Protestors in support of transgender rights rally outside the Alabama State House in Montgomery, Ala., March 30, 2021. Three days after the U.S. Supreme Court ruled that states can prohibit abortion, Alabama seized on the decision to argue that the state should also be able to ban gender-affirming medical treatments for transgender youth. Credit: Jake Crandall / AP

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If evidence was needed that the consequences of the Supreme Court’s overturning Roe v. Wade are likely to go well beyond abortion, it didn’t take long.

Just days after the court ruled that women do not have a constitutional right to an abortion, the Alabama Attorney General’s Office used the same language as the court’s decision in its arguments in support of a ban on transgender medical care for youth in the state.

In the majority opinion overturning Roe, Justice Samuel Alito wrote that abortion is “not deeply rooted in this nation’s history and tradition.” The office of Alabama Attorney General Steve Marshall repeated this language, arguing in its brief that gender affirming treatments are also not part of that history and tradition, so no children or their parents have constitutionally protected rights to those treatments.

A federal appeals court is considering the fate of a new law in Alabama that would ban some medical care for transgender youth in that state.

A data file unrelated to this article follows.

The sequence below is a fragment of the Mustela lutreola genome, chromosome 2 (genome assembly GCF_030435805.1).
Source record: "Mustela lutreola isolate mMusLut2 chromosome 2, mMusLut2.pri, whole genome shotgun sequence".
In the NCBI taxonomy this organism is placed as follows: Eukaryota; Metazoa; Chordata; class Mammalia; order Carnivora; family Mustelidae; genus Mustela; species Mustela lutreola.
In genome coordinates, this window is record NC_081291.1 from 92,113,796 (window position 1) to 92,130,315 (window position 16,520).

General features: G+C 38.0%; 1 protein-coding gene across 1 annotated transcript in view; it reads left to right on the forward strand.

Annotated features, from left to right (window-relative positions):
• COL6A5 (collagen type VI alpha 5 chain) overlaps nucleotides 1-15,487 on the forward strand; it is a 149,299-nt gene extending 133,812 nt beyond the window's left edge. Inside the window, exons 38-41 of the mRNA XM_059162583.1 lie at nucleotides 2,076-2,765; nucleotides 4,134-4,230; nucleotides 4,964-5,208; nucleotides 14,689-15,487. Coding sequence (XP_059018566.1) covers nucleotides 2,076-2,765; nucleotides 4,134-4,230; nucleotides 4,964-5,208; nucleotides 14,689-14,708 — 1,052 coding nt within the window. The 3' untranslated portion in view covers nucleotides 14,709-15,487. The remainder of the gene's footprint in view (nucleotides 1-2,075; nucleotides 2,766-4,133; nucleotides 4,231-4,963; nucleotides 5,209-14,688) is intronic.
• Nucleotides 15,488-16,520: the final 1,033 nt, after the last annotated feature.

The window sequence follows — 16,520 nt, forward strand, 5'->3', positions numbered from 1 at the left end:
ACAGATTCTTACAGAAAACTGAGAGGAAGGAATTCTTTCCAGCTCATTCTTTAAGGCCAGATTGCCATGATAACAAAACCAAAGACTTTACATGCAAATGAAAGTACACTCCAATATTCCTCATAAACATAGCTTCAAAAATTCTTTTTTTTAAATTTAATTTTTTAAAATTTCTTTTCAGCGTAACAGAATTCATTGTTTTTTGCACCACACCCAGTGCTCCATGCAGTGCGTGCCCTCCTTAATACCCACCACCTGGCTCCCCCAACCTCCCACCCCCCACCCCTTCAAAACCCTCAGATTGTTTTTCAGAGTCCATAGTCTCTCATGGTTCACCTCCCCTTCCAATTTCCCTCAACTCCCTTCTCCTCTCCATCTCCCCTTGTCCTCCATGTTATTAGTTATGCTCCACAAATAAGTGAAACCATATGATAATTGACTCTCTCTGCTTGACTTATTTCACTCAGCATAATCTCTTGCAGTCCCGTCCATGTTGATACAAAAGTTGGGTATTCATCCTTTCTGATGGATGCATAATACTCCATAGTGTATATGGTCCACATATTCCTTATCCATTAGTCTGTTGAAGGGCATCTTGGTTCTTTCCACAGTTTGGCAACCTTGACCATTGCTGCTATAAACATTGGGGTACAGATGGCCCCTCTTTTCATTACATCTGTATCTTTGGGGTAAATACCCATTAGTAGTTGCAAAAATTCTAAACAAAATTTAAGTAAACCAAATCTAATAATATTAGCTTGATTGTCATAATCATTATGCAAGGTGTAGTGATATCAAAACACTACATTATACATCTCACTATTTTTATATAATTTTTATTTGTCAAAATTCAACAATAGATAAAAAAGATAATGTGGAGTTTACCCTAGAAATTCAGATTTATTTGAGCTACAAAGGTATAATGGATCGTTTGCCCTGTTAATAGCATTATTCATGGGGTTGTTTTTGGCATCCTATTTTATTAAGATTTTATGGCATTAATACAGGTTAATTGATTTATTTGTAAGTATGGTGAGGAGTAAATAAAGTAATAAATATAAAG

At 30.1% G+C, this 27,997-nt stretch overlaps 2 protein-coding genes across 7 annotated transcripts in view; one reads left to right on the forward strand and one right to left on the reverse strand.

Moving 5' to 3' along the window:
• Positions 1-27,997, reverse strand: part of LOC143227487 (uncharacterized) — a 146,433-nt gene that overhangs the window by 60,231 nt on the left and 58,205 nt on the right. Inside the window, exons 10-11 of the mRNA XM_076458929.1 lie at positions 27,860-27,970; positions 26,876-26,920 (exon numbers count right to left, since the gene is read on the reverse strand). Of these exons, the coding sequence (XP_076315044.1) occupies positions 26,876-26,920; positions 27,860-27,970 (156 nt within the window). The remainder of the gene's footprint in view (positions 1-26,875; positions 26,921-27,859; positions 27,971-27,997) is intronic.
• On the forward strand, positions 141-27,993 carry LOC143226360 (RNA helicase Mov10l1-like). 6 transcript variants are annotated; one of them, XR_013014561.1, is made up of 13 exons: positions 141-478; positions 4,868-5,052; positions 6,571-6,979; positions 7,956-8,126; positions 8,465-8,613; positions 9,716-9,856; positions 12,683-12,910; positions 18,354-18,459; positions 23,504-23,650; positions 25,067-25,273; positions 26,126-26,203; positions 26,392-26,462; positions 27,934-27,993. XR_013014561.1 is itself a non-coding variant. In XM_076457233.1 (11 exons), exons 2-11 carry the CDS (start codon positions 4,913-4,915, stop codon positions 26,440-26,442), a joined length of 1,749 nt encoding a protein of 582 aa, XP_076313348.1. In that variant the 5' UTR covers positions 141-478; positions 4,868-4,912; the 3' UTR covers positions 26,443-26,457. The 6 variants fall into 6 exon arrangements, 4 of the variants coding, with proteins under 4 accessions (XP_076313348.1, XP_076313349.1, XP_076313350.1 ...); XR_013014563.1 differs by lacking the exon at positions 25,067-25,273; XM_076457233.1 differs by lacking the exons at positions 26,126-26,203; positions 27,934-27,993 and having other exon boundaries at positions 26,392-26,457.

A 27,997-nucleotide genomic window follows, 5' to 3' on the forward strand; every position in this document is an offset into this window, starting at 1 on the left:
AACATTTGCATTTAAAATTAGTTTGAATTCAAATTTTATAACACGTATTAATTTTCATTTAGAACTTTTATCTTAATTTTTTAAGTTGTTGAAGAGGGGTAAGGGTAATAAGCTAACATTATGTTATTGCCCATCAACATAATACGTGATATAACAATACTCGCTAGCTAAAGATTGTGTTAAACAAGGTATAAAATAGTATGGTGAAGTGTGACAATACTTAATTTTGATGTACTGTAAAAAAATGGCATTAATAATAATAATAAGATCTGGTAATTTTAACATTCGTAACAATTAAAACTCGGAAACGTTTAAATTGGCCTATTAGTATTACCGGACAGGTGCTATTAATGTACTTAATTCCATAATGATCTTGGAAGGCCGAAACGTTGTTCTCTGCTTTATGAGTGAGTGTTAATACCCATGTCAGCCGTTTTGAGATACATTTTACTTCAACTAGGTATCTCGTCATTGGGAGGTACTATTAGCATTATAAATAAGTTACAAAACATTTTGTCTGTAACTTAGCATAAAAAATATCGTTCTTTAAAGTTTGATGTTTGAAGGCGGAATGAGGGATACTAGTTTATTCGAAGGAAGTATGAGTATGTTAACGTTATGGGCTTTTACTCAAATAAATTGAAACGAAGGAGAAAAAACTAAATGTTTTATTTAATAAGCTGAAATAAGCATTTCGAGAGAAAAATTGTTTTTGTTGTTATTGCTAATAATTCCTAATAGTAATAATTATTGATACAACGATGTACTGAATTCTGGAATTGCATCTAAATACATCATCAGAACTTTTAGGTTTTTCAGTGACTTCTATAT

In April, Alabama Gov. Kay Ivey signed a bill making it a felony for a doctor to prescribe puberty blockers or hormones to minors under the age of 19. Some reconstructive surgery is also banned. Violations are punishable by up to 10 years in prison.

Families of transgender youth and physicians sued to block the law, saying it was discriminatory and would harm children who could not access treatment. A federal judge issued an injunction stopping the ban on May 14. The Alabama AG argued that the injunction was harmful and should be lifted.

Even before last month’s ruling, legal experts warned that the Supreme Court overturning a constitutional rights to an abortion could impact other rights beyond abortion, including LGBTQ rights.

In the majority opinion, Alito wrote that the abortion ruling should not cast “doubt on precedents that do not concern abortion.” But Justice Clarence Thomas wrote, in a concurring opinion, that the majority’s rationale should be used to reconsider other high court rulings based on the Due Process Clause, including those protecting same-sex marriage, private sexual acts and contraceptives.

Alabama’s move is the latest egregious example of politicians marginalizing transgender Americans and restricting their rights.

“Alabama politicians are trying to criminalize transgender people and erase us from our communities,” C.P. Hoffman, senior policy counsel at the National Center for Transgender Equality, said in a statement last week. “Moves like this hurt transgender youth and their families and go against what doctors and scientists know to be true: gender-affirming care is medically necessary and can be life saving for transgender young people.”

The full ramifications of last month’s Supreme Court ruling on abortion won’t be fully known for years. But, just as predicted, it is already being used as a justification for attempts to restrict other rights. That is a dangerous precedent from the court.

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The BDN Editorial Board

The Bangor Daily News editorial board members are Publisher Richard J. Warren, Editorial Page Editor Susan Young, Assistant Editorial Page Editor Matt Junker and BDN President Todd Benoit. Young has worked...